Dynamic modeling for assessment of steam cycle operation in waste-fired combined heat and power plants
Journal article, 2019
As the share of non-dispatchable energy sources in power systems increases, thermal power plants are expected to experience load variations to a greater extent. Waste-fired combined heat and power has multiple products and is today primarily operated for waste incineration and to generate heat. To consider load variations in the power demand at these plants may be a way to provide system services and obtain revenue, however, the transient interaction between power and district heating generation for the type of steam systems used should be studied. This work describes the transient characteristics and timescales of cogeneration steam cycles to discuss the operational interactions between power and district heating generation. A dynamic model of the steam cycle of a 48 MW waste-fired combined heat and power plant is developed using physical equations and the modeling language Modelica. The model is successfully validated quantitatively for both steady-state and transient operation with data from a reference plant and is shown capable of characterizing the internal dynamics of combined heat and power plant processes. Simulations are performed to analyze steam cycle responses to step changes, ramps and sinusoidal disturbances of boiler load changes and variability in district heating inlet temperature and flow. The results give insight on the process timescales for the specific case studied; for example, with the present design a 10% boiler load change requires up to 15 min for responses to settle, while the corresponding time for a 10% change in district heating flow or temperature show settling times within 5 min. Furthermore, increasing the boiler ramp rate from 2 to 4%/min could reduce the rise time of power generation by 42%, which could be of economic significance in day-ahead power markets.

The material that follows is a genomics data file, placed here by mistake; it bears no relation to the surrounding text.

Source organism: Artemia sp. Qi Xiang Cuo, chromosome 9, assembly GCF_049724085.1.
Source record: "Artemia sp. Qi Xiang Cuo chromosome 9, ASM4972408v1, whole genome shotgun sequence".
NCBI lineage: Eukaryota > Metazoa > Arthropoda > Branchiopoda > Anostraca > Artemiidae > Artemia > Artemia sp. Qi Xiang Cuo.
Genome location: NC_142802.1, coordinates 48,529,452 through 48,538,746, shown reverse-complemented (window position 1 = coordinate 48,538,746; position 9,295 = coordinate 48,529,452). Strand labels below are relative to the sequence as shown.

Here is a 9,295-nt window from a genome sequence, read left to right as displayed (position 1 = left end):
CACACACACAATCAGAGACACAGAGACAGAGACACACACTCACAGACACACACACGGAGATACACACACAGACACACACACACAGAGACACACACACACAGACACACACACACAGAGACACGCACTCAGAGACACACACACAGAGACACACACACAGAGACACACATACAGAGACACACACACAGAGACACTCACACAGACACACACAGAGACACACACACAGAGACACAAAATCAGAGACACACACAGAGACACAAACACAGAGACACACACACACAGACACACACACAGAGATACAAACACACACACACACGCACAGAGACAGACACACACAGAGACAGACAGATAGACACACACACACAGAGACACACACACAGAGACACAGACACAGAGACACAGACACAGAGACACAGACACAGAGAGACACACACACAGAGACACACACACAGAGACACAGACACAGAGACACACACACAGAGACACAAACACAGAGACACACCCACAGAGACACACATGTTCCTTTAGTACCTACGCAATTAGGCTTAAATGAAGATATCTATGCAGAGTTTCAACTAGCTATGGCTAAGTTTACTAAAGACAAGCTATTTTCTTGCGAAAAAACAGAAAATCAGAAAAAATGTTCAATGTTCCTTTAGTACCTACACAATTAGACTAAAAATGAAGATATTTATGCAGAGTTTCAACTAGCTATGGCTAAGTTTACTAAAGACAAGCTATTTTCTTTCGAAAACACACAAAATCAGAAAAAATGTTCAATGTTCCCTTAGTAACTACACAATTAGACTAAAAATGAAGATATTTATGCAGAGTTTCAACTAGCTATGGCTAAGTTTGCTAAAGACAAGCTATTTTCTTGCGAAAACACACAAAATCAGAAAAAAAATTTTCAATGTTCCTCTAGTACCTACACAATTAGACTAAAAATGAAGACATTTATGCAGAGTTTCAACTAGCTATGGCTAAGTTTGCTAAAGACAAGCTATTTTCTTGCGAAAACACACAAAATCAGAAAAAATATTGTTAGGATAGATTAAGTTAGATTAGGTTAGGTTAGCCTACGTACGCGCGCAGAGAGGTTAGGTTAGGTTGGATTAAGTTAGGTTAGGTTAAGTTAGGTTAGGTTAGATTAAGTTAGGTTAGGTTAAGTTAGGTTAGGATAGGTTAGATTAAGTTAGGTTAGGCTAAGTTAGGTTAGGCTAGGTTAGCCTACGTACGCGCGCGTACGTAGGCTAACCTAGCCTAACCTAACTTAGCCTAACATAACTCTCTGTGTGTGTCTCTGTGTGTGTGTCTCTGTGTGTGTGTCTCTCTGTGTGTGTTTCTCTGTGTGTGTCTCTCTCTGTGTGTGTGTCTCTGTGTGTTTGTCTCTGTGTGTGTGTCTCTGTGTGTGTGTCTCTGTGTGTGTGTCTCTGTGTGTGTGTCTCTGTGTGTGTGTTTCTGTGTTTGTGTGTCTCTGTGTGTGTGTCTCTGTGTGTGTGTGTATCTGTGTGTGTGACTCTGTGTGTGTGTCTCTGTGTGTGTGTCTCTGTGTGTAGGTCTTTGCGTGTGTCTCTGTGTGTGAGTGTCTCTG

Combined heat and power